Canada’s senior citizens and pensioners have made significant contributions to our great country. They’ve worked hard, raised families, and have paid taxes, which have allowed us to enjoy economic success and prosperity. For these efforts, it is important to ensure our seniors and pensioners enjoy a long and healthy retirement. Our Government is committed to making this possible for as many Canadian seniors through measures included in our Government’s Tax Fairness Plan.
The Tax Fairness Plan was introduced by the Honourable Jim Flaherty, Minister of Finance, on October 31, 2006, and came into effect on January 01, 2007. The Plan includes pension income splitting for spouses and common-law partners, which results in substantial savings for Canadian seniors and pensioners on the tax payable on pension income.
Both the individual receiving the eligible pension income and his or her spouse or common-law partner, must agree to the allocation in their tax returns for the tax year in question. This means that an individual in receipt of eligible income may allocate up to one half of this pension income to their spouse or common-law partner. The pension income splitting allocation will be available for the 2007 and subsequent tax years and must be made one year at a time.
Eligible income for credit splitting includes:
- Income in the form of a pension from a registered pension plan (RPP), regardless of the recipient’s age (i.e. a pension from an employer-sponsored defined benefit plan or defined contribution plan).
- Income from a registered retirement savings plan (RRSP) annuity, a registered retirement income fund (RRIF), a LIF (a locked-in RRIF), or a deferred profit sharing plan (DPSP) annuity, if the recipient is 65 years of age or older.
Income that is ineligible includes:
- Old Age Security (OAS)
- Guaranteed Income Supplement (GIS)
- Canada Pension Plan (CPP)/Quebec Pension Plan (while CPP income does not qualify as eligible income pension income for the pension income credit, existing rules permit CPP pensioners to split their CPP retirement benefit).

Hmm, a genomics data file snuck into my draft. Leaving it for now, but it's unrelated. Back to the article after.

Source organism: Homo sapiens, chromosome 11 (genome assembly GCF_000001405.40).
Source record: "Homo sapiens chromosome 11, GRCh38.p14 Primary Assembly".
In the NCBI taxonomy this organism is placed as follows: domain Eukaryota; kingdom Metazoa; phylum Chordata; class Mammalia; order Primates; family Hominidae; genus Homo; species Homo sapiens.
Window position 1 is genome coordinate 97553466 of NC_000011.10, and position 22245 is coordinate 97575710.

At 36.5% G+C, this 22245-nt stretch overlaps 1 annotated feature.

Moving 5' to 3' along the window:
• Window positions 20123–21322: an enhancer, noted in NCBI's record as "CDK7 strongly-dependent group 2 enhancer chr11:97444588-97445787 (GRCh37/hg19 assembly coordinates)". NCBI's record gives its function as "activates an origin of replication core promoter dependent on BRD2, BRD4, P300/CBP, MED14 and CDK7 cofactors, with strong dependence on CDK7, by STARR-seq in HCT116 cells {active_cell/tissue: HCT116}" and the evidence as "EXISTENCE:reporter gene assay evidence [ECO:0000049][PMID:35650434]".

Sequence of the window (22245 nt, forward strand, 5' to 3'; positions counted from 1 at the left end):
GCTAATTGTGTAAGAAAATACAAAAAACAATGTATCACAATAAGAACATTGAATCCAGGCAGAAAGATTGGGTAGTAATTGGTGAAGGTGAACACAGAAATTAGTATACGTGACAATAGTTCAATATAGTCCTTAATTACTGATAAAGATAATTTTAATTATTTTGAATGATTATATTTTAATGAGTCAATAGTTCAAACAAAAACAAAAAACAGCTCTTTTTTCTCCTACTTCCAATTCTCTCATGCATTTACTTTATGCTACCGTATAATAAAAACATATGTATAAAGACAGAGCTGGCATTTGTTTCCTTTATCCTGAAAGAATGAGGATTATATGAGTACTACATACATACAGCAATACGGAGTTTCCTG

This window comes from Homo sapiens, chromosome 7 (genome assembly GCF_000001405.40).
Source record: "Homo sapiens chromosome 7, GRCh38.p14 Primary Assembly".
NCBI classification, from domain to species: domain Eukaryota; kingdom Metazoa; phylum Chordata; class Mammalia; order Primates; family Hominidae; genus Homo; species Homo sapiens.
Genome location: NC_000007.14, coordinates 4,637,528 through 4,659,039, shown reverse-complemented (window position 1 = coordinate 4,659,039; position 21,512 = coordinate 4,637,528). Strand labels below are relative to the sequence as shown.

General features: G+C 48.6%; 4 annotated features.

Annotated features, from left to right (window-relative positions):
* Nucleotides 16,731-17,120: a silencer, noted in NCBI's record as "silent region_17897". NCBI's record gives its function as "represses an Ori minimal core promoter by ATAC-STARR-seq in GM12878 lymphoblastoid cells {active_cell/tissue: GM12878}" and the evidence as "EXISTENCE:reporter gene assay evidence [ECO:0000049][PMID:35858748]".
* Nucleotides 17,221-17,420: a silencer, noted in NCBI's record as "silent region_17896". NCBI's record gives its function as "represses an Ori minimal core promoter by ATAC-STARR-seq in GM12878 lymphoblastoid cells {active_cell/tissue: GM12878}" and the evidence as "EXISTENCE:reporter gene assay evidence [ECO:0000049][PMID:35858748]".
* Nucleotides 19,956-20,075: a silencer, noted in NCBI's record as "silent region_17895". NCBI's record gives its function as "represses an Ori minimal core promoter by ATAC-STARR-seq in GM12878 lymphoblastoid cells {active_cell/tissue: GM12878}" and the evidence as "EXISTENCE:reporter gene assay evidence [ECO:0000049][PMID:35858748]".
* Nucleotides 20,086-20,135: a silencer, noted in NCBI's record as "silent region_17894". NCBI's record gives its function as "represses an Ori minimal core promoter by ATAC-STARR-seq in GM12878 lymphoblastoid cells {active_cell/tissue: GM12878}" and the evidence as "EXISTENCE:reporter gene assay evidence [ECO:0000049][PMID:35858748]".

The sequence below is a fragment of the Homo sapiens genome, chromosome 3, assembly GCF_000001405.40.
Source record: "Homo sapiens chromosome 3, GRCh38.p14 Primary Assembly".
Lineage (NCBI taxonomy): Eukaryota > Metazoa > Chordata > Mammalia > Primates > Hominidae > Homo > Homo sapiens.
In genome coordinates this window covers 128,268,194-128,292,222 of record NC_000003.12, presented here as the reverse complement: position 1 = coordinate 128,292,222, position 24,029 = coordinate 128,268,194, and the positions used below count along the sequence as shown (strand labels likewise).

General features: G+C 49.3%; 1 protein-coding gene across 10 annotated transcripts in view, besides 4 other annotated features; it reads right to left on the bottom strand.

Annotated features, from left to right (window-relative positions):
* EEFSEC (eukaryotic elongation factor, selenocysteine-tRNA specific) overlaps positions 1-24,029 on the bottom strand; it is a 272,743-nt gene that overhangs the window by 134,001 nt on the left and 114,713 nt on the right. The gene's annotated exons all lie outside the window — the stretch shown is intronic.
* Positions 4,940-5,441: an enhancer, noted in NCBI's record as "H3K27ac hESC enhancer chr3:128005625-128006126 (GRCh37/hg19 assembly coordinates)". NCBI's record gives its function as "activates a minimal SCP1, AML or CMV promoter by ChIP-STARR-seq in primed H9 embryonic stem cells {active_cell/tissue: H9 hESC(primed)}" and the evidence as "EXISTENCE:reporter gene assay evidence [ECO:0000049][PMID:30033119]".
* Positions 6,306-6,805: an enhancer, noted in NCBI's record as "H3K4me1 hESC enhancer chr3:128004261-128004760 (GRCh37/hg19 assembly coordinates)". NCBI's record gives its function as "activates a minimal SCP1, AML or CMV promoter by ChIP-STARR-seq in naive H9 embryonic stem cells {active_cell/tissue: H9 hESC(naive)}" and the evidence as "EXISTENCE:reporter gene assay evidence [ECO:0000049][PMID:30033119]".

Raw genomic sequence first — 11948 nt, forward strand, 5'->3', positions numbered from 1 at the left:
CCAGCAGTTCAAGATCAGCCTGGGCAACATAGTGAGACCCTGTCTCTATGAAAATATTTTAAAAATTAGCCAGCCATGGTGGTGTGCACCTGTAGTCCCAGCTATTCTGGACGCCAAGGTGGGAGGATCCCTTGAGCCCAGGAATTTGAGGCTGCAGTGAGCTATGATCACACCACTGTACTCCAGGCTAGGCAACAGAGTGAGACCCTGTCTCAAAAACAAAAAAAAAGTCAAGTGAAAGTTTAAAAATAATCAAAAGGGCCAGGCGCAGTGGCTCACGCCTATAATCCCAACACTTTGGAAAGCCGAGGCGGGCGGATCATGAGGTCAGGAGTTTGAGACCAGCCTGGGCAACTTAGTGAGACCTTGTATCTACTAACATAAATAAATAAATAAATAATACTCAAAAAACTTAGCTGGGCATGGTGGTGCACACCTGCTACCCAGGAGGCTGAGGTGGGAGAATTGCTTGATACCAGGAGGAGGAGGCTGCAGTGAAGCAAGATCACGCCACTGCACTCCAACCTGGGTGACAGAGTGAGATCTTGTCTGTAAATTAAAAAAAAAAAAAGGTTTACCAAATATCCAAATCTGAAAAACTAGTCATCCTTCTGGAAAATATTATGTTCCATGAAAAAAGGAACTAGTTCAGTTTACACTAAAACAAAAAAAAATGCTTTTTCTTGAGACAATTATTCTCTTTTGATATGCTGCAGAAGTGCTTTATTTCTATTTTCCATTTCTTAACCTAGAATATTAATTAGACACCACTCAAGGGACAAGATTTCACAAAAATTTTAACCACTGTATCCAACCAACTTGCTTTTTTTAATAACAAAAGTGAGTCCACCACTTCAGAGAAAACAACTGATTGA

- RRSP annuities, RRIFs, and DSP annuities (if recipient is under age 65)
- RRSP withdrawals
- Income from retirement compensation arrangements (RCA’s)
The tax savings from the income splitting credit places money back into the hands of Canada’s seniors and pensioners and will ultimately benefit Canada’s aging population. In many cases, only one partner worked outside the home and as a result, these couples live on one pension and are paying a high individual tax rate on that one particular pension. This overdue initiative by our Government will offer greatly needed financial relief for this group.
In addition to income splitting for seniors and pensioners, our Government also announced a broad-based senior income tax reduction by increasing the Age Credit Amount by $1,000 from $4,066 to $5,066. This will offer tax relief to low and middle-income seniors.
Both of these initiatives are part of our Government’s promise to provide senior citizens and pensioners with significant and meaningful tax relief. Our Government has made considerable progress, but believes there is still a great deal more to do to reduce the tax burden of all Canadians, including seniors. We will continue to work towards reducing this burden in the coming months.
For more information on income that qualifies for the pension income credit, please contact the Canada Revenue Agency (CRA) at
www.cra.gc.ca or 1-800-959-8281.